'Art project' video game attacks Apple Mac machinesA 1980s-style video game attacks the Mac platform, deleting users' files as they progress through the level and shoot enemies. While its creator clearly warns of the consequences, the software has been labeled a Trojan horse.
The software created by Zach Gage is described as an "art project." The "game" generates aliens based on the number of files on a user's computer, and killing them deletes a file. Upon the player's death the game is supposed to delete itself. It includes an online raking of players' scores.
"By way of exploring what it means to kill in a video-game, Lose/Lose broaches bigger questions," the project's creator said. "As technology grows, our understanding of it diminishes, yet, at the same time, it becomes increasingly important in our lives. At what point does our virtual data become as important to us as physical possessions? If we have reached that point already, what real objects do we value less than our data? What implications does trusting something so important to something we understand so poorly have?"
While Gage sees his project as art, Symantec views it as a Trojan, though "Lose/Lose" is not seen as a great threat at the moment. The malware's creator even warns on his Web site what the application does, and upon starting the game, players are also cautioned that it will result in the deletion of files from their computer.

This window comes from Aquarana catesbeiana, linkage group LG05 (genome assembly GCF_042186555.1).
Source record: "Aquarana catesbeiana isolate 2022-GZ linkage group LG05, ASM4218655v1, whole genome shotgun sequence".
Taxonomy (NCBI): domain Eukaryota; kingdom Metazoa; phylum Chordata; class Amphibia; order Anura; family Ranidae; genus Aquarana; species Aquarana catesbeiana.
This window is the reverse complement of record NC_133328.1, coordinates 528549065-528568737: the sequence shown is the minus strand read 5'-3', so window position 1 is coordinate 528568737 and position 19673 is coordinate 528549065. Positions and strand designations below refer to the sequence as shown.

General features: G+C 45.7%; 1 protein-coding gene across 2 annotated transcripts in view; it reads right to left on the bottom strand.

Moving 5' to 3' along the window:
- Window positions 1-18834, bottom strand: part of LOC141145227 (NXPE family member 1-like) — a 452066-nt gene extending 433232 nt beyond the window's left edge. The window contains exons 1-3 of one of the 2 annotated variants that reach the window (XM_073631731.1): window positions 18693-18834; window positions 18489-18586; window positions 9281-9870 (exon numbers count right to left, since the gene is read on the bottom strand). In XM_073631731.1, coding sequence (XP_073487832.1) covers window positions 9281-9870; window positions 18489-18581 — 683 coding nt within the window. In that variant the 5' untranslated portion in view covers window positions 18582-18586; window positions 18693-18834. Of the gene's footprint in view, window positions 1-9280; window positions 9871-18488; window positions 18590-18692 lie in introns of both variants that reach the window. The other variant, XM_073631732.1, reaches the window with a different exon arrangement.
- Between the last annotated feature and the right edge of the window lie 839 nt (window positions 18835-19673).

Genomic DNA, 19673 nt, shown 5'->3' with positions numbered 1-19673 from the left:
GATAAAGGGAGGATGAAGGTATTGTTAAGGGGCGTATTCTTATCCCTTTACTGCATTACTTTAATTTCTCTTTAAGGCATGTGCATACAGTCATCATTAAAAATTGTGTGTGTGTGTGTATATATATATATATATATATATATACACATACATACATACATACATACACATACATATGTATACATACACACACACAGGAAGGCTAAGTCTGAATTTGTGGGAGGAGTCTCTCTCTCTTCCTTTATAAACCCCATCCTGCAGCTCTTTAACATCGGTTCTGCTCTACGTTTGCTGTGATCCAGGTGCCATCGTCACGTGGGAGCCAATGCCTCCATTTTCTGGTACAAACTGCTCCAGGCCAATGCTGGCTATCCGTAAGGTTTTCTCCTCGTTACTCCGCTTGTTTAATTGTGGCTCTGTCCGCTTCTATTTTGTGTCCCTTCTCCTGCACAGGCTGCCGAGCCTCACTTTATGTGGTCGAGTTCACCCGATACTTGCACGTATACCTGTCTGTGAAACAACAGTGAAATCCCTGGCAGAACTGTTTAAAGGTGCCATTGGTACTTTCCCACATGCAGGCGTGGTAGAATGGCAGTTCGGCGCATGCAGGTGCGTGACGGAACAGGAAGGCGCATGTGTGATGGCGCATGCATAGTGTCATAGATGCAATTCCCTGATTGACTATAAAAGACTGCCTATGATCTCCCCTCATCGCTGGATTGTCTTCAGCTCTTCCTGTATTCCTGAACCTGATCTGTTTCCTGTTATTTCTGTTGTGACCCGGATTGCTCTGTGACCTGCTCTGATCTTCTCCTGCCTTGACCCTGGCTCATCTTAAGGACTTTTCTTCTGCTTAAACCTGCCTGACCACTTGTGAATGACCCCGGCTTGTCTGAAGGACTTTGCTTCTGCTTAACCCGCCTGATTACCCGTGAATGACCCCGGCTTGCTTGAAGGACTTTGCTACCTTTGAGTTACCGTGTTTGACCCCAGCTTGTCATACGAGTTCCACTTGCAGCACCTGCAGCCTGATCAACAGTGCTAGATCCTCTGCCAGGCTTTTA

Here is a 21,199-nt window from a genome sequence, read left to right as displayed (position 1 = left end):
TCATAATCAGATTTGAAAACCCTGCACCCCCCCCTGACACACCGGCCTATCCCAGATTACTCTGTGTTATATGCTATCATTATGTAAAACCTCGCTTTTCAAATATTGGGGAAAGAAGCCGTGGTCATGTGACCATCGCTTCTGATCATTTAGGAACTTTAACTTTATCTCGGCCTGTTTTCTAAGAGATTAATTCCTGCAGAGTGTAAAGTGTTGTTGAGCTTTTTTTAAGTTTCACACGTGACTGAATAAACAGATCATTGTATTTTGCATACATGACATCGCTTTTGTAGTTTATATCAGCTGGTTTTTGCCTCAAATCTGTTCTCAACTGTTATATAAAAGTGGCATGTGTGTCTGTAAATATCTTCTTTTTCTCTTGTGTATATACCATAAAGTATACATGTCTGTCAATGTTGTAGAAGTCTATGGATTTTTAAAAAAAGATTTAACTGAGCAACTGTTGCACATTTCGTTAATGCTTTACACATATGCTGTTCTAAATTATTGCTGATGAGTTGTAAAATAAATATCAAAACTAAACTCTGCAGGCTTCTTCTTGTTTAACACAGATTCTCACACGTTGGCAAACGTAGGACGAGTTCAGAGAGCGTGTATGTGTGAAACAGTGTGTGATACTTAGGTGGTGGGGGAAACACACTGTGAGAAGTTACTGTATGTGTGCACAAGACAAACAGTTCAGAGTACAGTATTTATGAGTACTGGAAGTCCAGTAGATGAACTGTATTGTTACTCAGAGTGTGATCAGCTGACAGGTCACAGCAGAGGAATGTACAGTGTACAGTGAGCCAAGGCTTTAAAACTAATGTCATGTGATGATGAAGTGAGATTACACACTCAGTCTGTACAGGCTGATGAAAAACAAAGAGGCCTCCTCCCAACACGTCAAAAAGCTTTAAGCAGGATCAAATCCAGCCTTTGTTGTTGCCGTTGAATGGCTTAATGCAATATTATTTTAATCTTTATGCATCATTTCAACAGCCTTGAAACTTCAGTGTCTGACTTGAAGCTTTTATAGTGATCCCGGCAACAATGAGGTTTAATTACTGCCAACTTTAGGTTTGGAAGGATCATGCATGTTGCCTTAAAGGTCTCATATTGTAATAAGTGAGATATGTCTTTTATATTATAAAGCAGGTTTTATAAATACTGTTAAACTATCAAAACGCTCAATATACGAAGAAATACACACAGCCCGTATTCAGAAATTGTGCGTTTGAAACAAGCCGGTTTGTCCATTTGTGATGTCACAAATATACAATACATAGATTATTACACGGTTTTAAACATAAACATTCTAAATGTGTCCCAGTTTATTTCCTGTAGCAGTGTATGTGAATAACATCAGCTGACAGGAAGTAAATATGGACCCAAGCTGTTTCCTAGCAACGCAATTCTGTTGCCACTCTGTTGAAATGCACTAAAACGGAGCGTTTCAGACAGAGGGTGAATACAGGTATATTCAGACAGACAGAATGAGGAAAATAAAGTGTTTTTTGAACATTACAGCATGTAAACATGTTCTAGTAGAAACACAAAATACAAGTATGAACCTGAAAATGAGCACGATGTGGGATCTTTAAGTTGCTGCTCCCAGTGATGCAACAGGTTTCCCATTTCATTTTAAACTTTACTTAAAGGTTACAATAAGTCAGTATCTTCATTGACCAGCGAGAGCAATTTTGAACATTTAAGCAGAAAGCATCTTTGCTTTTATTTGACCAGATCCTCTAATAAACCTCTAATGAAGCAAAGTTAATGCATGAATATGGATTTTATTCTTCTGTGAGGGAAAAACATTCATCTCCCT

But the security firm cautioned that the threat, called OSX.Loosemaque, could be modified by someone with "more malicious intentions" and passed on to unsuspecting users without the current warnings.
In a video demonstrating the Trojan, Symantec showed how the game begins to delete files on the system as aliens are killed, in a top-down shooter designed in the style of classics like Galaga. After a number of aliens were killed, the program attempted to delete a critical system file, which caused the malware to crash.
"You'll notice that while I'm blowing up the ships, the files in my Documents folder are disappearing," the video states. "It looks like the game chooses users' documents first, and then it moves on to preference files contained within the very subfolders of the user's home directory."
Cult of Mac noted that the game has also been defined as a threat by Sophos Anti-Virus and Intego VirusBarrier X5. The software was first released in September.
Viruses on the Mac platform remain scarce, but with the recent release of Mac OS X 10.6 Snow Leopard, Apple included enhanced malware protection.